Retail

Half Of Quick Service Restaurants (QSRs) Offer In-Store Pickup For App Orders

QSR Apps

To run a popular burger restaurant, it’s not enough to simply have a good grill and a fresh beef patty. With advances in technology, what happens online — outside the kitchen — can make a good restaurant experience a great one. At Shake Shack, for example, CEO Randy Garutti is focusing on new digital options to make his customers leave his restaurant feeling satisfied.

“What we want to add more of is that, with a great experience, you need great convenience,” Garutti told The Street. “Just look at the digital transformation of our brand and how people are choosing to interact with us more and more, such as through our app or delivery options or kiosks.”

Garutti and Shake Shack might be the exception rather than the rule. Most QSRs are falling behind in innovation, with the average score on the PYMNTS Restaurant Readiness Index a 38 out of 100. But to rise above the fray, here are five features that digitally savvy restaurants — like Shake Shack — use to serve customers in the digital age through mobile apps.

— Slightly less than half — or 45.1 percent — of QSRs provide a pick up in-store feature for mobile apps. At Shake Shack, burger-hungry customers can order ahead and pick up that cheeseburger in-store. After placing an order, guests can indicate a pick-up time, and the meal will be cooked to order so it’s fresh when they arrives. The app is not only for users of Apple’s iPhone. In 2017, the burger chain teamed up with Olo, a digital ordering provider, and mobile product agency Fuzz to roll out an Android app in the wake of its iOS app’s success.

— Almost two out of 10 — or 16.5 percent — of QSRs provide loyalty coupons on their apps. El Pollo Loco has a loyalty program, which was developed by Punchh, and is available through the fast-casual Mexican restaurant’s app. The premise is simple: For every dollar spent, customers earn a point. When they reach 100 points, they get a $10 reward. Noodles & Company has a rewards program as well that serves up unique offers and information tailored specifically to the recipient. There’s a sign-up reward of $3 off any order — valid for two weeks after joining the program — plus rewards for referring friends. As the NoodlesREWARDS app learns a diner’s preferences, it will begin to pitch personalized offers as well.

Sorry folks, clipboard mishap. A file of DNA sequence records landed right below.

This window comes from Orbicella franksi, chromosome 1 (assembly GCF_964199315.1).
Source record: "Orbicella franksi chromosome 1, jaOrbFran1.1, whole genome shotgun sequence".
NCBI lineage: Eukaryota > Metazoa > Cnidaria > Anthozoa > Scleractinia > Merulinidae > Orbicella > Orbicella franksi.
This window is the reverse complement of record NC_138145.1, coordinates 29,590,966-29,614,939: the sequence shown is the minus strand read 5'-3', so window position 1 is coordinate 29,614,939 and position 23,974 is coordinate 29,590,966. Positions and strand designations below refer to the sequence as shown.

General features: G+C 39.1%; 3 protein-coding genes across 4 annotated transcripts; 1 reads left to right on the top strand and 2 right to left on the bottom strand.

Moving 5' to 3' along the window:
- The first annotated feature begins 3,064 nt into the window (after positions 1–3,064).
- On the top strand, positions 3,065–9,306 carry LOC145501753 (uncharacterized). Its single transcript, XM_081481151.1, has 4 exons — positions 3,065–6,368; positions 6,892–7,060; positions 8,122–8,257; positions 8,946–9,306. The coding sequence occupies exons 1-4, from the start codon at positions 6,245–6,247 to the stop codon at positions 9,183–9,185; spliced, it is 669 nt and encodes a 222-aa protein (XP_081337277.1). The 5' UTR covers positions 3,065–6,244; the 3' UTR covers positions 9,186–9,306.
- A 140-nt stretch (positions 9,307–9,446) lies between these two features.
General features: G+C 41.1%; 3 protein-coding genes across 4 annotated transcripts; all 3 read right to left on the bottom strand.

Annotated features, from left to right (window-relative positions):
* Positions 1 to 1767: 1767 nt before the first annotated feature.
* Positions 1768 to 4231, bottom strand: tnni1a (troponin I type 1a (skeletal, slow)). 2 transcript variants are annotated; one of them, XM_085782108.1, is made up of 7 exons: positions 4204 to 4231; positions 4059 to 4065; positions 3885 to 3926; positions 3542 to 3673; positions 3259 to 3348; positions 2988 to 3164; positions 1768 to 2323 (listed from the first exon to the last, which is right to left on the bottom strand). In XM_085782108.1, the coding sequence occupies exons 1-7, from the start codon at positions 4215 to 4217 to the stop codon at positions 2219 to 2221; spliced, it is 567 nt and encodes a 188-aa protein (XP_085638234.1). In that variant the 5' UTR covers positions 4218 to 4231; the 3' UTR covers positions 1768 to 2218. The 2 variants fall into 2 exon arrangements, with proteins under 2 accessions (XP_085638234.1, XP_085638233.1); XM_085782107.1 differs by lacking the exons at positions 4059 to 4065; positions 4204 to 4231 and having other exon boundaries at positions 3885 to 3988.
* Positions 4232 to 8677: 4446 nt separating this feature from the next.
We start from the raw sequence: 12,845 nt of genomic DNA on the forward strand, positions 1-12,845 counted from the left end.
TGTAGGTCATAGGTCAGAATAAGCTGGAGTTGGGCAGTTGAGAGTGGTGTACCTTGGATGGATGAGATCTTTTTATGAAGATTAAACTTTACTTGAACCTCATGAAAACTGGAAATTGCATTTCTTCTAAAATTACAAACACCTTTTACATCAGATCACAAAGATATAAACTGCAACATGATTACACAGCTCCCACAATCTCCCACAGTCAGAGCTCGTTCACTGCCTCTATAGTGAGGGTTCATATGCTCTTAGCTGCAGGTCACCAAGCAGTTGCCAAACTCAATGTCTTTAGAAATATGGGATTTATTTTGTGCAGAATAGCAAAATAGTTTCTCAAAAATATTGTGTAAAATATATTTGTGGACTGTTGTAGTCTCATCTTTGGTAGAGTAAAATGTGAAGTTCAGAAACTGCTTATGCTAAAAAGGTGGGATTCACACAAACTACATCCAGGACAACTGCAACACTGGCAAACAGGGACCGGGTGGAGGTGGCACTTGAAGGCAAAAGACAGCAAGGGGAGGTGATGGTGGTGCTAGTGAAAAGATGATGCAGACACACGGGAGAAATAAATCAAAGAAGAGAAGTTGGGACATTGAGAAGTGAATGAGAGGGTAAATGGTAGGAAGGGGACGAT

— And almost none — 1.3 percent — of QSRs offer curbside pickup through their app. But that may change. As convenience is the name of the game for retailers that want to provide a seamless and quality customer experience, same-day shopping brick-and-mortar service Curbside announced news of its partnership with Yelp. The move could help convert sales at a faster rate. As of the summer of 2017, Curbside users can search for businesses on Yelp, make an online order through mobile order-ahead and pick it up at a business’ curb without leaving their cars.

— Very few QSRs — only 4.2 percent — offer digital wallet payments on their apps. Casual dining restaurant chain Twin Peaks, for example, teamed with MyCheck to create its own mobile payment app. Through the app, customers can choose how they want to pay, which includes options like Apple Pay, PayPal, Google Wallet, along with debit and credit cards. The mobile app also has a built-in rewards program that will only be offered to customers who use the service.

— Almost one in 10 QSRs — or 9.2 percent — offer predictive ordering on their apps. TGI Fridays offers digital experiences for individual customers through the form of personalized recommendations and calls to action based on a customer’s order history and habits, which often results in repeat orders. Thirty-five percent of customers who receive messaging in that form place an order, even without coupons or other promotional discounts.

But not all innovations are technical. Some are offline but directly involve changes online. For example, the company has adapted to services like Postmates in its kitchens. “Delivery to the country for us is still a pretty new thing,” Garutti told The Street. “We just want to make sure we are doing it well. So, we will evolve our packaging for delivery orders. The orders will be warmer. It’s not an easy business.”

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